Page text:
"No One Has Ever Seen This Before": With Companies And Analysts Flying Blind, Q1 Earnings Massacres Loom

It's appearing as though Wall Street hasn't quite prepared for what is coming down the pipeline, as companies across the board prepare to blindside analysts with upcoming earnings reports. 

Walgreens, this morning, was a perfect example. Everyone believed they were a company that was coronavirus-proof, yet the stock fell after the company admitted it was still seeing decreasing foot traffic - even after the company beat its earnings estimates.

In the age of the coronavirus, almost all analysts are "flying blind". And this is likely to lead to some shocks from earnings reports that will be felt across the street. Many companies have already admitted publicly that they have no clue where the pandemic is going to take their business.

Which raises the question of how there's going to be any price discovery; not just from analysts trying to set estimates, but from the market trying to price companies as a result of their Q1 numbers. 

Yousef Abbasi, global market strategist at INTL FCStone told Bloomberg on Thursday: “Things are changing drastically day by day because no one has ever seen this before. It’s almost like calling out an arbitrary number because the fundamentals are broken.”

It's not a question of whether or not there will be a drubbing across the board for all corporations. The question is how bad it is going to be. Only about 17% of all earnings estimates across the S&P 500 were revised last week. This compares to an economy where almost 100% of businesses are shut down - and where those that aren't shut down will definitely be feeling an impact.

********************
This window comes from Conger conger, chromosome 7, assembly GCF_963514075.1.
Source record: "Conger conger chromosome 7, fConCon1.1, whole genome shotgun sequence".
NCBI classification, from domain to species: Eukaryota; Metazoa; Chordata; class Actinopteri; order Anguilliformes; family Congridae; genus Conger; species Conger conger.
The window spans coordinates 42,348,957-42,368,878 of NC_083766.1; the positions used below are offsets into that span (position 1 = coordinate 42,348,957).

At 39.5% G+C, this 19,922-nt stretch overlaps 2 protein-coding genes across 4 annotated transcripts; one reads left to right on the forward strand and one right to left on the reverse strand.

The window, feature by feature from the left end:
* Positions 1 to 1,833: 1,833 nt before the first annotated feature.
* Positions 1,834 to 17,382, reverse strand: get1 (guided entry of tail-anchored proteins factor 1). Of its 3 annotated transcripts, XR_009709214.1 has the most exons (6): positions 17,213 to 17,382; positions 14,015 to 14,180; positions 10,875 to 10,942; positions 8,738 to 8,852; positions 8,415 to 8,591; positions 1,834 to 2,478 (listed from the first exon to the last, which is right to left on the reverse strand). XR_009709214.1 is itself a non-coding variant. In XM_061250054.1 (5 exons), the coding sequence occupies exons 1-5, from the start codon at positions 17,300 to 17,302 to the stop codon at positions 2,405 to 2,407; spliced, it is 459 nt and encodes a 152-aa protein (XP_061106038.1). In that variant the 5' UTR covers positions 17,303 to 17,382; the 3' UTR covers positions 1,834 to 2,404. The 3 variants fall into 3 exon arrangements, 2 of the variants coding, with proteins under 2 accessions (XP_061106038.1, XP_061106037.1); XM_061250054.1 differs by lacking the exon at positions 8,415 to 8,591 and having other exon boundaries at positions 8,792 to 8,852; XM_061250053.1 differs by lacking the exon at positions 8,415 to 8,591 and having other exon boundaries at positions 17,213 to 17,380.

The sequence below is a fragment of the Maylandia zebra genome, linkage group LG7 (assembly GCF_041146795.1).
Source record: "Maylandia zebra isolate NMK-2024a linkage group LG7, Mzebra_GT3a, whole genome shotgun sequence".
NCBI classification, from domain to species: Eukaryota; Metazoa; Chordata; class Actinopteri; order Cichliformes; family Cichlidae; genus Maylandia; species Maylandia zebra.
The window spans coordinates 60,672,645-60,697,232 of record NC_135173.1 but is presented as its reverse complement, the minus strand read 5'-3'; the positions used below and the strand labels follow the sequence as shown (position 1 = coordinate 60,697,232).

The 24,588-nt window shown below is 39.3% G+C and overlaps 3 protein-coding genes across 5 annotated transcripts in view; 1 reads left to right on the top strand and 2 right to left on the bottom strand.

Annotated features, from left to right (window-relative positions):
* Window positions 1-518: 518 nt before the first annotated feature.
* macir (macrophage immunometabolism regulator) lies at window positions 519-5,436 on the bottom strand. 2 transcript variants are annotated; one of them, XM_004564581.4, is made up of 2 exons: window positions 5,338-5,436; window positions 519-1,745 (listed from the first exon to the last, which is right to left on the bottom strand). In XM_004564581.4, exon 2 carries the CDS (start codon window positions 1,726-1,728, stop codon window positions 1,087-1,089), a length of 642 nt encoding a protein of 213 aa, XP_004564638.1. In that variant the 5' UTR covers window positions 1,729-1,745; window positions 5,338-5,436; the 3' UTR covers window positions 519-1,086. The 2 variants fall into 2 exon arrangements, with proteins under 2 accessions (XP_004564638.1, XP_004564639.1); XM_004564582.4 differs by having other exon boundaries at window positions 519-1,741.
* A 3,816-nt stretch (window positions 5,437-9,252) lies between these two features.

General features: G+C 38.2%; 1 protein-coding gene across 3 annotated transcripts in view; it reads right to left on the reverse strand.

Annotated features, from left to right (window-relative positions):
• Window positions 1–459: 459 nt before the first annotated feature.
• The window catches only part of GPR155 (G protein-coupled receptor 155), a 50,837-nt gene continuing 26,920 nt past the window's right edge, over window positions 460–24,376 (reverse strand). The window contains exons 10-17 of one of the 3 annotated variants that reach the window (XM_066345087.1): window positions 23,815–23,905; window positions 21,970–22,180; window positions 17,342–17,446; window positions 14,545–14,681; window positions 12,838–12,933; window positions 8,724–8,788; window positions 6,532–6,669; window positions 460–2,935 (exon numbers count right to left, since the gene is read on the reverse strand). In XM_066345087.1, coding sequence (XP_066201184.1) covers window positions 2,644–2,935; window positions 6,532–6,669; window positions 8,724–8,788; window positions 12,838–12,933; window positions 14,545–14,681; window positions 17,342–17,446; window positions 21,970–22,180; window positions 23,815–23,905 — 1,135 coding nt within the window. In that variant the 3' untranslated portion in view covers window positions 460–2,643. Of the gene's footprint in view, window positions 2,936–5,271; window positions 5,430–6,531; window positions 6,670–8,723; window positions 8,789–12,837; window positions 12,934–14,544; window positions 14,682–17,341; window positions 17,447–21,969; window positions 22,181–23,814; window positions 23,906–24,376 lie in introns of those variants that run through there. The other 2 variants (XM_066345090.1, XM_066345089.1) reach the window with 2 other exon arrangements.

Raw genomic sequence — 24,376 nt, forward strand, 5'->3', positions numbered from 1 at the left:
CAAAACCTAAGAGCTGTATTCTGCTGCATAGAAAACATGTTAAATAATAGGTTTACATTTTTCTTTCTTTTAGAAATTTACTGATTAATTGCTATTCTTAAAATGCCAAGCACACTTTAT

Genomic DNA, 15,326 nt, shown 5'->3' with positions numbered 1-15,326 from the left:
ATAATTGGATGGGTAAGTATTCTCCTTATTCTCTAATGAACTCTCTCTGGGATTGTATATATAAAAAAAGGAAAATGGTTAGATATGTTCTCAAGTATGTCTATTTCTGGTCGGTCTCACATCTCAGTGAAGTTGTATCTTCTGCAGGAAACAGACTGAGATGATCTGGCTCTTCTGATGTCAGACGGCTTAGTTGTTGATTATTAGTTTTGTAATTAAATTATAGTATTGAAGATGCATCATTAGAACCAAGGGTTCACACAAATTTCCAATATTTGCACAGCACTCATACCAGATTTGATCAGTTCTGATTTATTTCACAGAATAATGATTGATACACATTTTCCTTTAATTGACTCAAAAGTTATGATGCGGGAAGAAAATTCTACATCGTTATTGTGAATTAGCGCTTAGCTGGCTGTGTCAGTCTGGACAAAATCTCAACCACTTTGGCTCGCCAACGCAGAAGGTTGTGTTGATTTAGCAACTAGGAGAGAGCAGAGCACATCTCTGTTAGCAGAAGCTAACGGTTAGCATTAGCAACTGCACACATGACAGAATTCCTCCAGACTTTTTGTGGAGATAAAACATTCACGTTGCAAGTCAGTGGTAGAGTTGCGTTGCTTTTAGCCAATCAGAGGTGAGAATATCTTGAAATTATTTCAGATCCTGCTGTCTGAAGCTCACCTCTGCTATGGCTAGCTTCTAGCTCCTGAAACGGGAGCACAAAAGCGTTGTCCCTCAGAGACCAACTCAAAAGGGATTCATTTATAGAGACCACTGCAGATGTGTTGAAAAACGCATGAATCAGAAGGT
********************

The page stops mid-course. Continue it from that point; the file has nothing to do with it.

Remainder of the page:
Jonathan Golub, chief U.S. equity strategist at Credit Suisse said:

 “While analysts are updating their numbers much more frequently than normal, their estimates remain stale. This pattern will likely continue until the start of earnings season, and beyond."

In addition to having no clarity on individual companies' earnings, analysts have little clarity on how the S&P is priced as a whole right now, namely because the "E" in the index's P/E ratio is up in the air. 54 names in the S&P 500 have withdrawn guidance since February. 

Keith Gangl, a portfolio manager for Gradient Investments said:

 “Any name’s got five to 30 analysts setting the consensus - we can know whether companies are underperforming relative to estimates. But now, everybody is taking a stab in the dark.”

Gangl said that he is instead going to be listening to the tone of executives on each company's respective conference call. Again, to look back at our Walgreen's example this morning, it was this commentary that moved the stock - not the numbers.

Bryce Doty, senior portfolio manager at Sit Investment Associates Inc. said: “The earnings coming up are probably going to be the most unpredictable or worst estimates we’ve ever seen in the history of this country. It’s a completely different world. Anyone who lived through the financial crisis can’t think the way they did then. It’s a whole new ballgame now.”

And despite the appearance of a haircut in the S&P 500's P/E multiple, the broad range of outcomes going forward almost assures significantly more volatility in months ahead.

Aaron Clark, portfolio manager at GW&K Investment Management, has looked deeply at the worst affected industries, including travel & leisure. 

“It’s more balance sheet analysis than income statement analysis. Have they tapped their credit line, how much liquidity do they have, what’s their interest coverage, when is their debt coming due?” he said.

Paul Markham, global equity portfolio manager at Newton Investment Management agreed: “What you really do in this environment is disregard the first quarter of 2020 and then normalize the earnings.”

He concluded:

“What would be more appropriate is to take the final three quarters and annualize those for the year or to replace the first quarter with something which is very significantly haircut, but not a negative or low earnings number because it’s not necessarily going to be repeated.”

To which we reply "Sure, Paul, but what kind of alchemy do you employ when Q2 and Q3 turn out to be worse than Q1?"